How HIPAA Privacy Rules Affect You—in Plain English

Male physician with his finger across his lips saying "Shhh."
HIPAA privacy rules make health care providers and insurers keep information about you private. Image © Pedro Castellano/Getty Images

HIPAA stands for the Health Insurance Portability and Accountability Act. Passed in 1996, it affects health care consumers in several ways, one of which is a safeguard on privacy when it comes to personal health information.

HIPAA provisions (and the various rules that were made during the implementation process) are part of the Code of Federal Regulations. You can see all the details in 45 C.F.R. 160 and in 45 C.F.R. 164 Subpart A and Subpart E. And the Department of Health and Human Services has a summary of the HIPAA privacy rule on their website.

HIPAA's Privacy Rules

HIPAA created strict rules about keeping health care related personal information private. The law requires health care providers, health insurers, and the companies they work with to keep any personally-identifiable health information private. Providers and health insurers can’t disclose your personally-identifiable information unless it’s to a person who needs the information because they’re involved in your care, processing payment for your care, or the information is necessary to facilitate health care operations.

This means nurses can’t chat about patients in the hospital cafeteria where they might be overheard. Your physician can’t disclose information about your care to your ex-spouse or your church pastor unless you authorize it. That's why the forms you fill out at the doctor's office ask you whether they can discuss your care with a family member or even leave a voice mail message for you. If a coworker calls the hospital to see how you’re doing after your surgery, unless you’ve given your permission for the hospital to share your information with the caller, the caller will get no information. HIPAA privacy rules are also part of the reason your doctor's office can't email you information about your health care without using an encryption service, but can send the information via fax.

Health care providers are allowed to share your protected health information if necessary to facilitate health care operations. Here are a couple of examples:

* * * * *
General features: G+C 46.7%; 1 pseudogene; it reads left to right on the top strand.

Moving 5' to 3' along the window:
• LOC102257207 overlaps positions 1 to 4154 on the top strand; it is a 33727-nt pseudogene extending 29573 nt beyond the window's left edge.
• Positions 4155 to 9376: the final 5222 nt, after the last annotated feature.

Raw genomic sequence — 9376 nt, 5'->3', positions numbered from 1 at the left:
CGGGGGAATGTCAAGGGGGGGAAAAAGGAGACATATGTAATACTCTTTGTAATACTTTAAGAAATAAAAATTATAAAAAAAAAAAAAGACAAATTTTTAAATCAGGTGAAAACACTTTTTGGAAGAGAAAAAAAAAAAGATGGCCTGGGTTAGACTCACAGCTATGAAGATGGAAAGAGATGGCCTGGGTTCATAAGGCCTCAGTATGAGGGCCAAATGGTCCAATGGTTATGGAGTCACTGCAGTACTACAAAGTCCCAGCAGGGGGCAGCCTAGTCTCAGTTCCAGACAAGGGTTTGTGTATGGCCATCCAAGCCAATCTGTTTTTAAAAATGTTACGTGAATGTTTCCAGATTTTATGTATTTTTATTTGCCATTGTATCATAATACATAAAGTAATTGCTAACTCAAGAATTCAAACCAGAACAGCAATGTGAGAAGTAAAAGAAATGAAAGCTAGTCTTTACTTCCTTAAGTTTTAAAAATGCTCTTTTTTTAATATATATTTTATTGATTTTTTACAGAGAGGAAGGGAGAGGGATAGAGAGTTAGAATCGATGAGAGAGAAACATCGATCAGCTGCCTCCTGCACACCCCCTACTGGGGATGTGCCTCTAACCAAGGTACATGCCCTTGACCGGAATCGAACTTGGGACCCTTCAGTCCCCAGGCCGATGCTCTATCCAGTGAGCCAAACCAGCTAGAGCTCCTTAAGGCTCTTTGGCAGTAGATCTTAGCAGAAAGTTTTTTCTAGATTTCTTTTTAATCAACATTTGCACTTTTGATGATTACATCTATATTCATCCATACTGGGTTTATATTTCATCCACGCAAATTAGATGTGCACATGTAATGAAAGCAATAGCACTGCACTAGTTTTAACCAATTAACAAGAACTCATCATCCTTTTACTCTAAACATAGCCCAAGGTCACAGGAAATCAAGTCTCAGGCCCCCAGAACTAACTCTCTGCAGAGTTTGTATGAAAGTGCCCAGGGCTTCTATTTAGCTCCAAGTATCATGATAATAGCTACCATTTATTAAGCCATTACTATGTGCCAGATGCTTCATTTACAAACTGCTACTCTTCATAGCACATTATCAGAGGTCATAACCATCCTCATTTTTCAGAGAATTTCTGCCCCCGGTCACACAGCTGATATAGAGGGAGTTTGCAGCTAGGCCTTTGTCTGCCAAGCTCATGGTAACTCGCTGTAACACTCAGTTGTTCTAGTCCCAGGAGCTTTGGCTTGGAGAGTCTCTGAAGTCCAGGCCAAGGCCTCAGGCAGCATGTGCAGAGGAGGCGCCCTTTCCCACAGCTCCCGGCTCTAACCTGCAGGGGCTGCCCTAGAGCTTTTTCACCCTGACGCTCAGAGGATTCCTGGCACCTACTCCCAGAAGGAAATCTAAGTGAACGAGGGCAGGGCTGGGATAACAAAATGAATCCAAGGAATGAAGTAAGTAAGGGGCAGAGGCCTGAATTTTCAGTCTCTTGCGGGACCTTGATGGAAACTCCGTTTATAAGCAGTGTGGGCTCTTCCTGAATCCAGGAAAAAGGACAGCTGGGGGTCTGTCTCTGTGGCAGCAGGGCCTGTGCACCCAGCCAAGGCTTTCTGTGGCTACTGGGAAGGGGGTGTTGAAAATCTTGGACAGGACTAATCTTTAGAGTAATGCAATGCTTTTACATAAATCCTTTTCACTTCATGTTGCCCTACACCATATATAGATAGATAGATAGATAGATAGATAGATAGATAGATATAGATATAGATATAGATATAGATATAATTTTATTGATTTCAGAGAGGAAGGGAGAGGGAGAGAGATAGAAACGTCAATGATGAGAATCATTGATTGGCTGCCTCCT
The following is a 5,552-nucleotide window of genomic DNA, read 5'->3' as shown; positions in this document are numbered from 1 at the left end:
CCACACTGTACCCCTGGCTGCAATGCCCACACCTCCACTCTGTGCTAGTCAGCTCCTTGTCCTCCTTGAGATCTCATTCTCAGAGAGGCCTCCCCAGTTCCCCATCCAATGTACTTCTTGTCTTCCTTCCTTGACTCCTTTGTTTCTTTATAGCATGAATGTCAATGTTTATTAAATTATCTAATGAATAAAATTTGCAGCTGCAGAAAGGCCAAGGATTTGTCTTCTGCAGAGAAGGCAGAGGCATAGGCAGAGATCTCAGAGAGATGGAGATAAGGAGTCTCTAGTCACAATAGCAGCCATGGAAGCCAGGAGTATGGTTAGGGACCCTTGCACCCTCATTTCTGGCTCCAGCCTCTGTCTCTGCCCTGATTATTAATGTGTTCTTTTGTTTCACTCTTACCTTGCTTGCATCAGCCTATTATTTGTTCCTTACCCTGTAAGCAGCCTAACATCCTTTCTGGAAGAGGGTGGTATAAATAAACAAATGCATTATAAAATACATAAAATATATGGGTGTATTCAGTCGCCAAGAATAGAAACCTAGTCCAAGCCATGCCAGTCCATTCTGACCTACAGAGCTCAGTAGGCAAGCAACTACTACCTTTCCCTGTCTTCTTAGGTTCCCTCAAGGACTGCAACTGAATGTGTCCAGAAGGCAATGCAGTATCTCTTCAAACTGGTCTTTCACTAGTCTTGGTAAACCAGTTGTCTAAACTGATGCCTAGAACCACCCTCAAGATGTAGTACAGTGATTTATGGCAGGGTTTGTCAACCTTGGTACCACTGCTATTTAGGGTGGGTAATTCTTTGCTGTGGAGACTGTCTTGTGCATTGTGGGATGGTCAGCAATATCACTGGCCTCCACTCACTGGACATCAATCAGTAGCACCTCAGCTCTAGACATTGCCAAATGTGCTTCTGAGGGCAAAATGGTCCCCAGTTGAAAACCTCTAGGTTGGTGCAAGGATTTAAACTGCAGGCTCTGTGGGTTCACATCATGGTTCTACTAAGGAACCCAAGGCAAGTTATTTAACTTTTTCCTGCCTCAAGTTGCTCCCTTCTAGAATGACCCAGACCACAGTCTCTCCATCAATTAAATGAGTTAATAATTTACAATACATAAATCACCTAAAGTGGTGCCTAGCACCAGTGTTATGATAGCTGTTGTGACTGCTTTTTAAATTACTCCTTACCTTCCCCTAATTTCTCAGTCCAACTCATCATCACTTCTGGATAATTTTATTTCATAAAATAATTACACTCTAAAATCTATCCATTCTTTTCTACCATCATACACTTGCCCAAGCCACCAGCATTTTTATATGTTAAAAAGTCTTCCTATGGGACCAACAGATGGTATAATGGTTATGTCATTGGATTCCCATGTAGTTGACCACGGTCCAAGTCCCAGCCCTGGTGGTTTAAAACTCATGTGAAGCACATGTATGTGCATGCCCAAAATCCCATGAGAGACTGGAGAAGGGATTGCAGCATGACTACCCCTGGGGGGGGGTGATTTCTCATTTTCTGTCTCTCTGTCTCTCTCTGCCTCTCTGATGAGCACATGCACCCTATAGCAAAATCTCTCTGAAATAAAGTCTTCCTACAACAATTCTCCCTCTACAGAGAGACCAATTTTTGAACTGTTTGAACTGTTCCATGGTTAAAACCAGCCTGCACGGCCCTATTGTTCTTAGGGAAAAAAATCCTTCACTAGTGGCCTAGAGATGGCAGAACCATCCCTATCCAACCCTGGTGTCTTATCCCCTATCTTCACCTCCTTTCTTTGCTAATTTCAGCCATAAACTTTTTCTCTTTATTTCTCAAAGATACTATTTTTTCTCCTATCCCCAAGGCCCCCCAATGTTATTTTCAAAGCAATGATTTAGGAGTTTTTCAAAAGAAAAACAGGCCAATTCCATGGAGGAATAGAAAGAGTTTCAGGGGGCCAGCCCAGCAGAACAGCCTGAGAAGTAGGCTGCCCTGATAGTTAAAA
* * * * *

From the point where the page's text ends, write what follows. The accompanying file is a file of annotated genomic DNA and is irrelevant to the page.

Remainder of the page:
• Hospitals are required to engage in quality assurance and improvement activities. Although the quality improvement nurse isn’t involved in your care when you’re hospitalized with pneumonia, she accesses your medical record to get information for an audit examining how quickly patients hospitalized with pneumonia receive their first dose of antibiotics.
  • Your doctor’s office is changing the software vendor for its electronic health records. The day of your doctor’s appointment, Sandy, a representative from the new software vendor, is working with the office staff to help them learn the new software. As Sandy works with the office nurse, she will see your protected health information being entered into the new electronic medical record. She has to in order to ensure the nurse is using the software correctly. However, because Sandy is a business associate of your health care provider, she is also bound by HIPAA privacy regulations and must keep any protected health information she becomes privy to confidential.

You have a right to find out how your health information can be shared, and to request that certain information not be shared, depending on the circumstances.

Exceptions to the Privacy Rule

There are exceptions to the privacy rule for purposes of law enforcement and public health. For example, even though the results of a child’s physical exam are considered protected health information, the pediatrician, emergency room doctor, or nurse caring for the child must share those results with child protective services if the exam is suspicious for child abuse.

Likewise, even though the results of your syphilis test are considered protected health information, your health care provider must report positive results to public health authorities so measures can be taken to control the spread of the disease. Additionally, your provider or insurer must share your protected health information when commanded to do so by a court order.

What to Do if Your Privacy Has Been Violated

If you feel your HIPAA privacy rights have been violated, you have some options. Before deciding what to do, ask yourself what kind of outcome you’re hoping for. Are you looking for an apology? Do you want a change to procedures or systems so that a similar privacy violation won’t occur again? Do you want the person or entity responsible for the breach to be punished? Do you want to be compensated financially?

Depending on your goals, consider one of the following actions:

  • Speak directly with the provider you feel is responsible for the violation.
  • Speak with the privacy officer of the hospital, nursing home, facility, or health plan.
  • Speak with the risk manager of the hospital, nursing home, or facility. Sometimes the risk management department goes by a marketing-friendly name like “Patient Safety Department.”
  • Make a formal complaint to the Office of Civil Rights, U.S. Department of Health & Human Services.
  • Contact an attorney if you feel you need to pursue a civil case for financial damages caused by the privacy violation.
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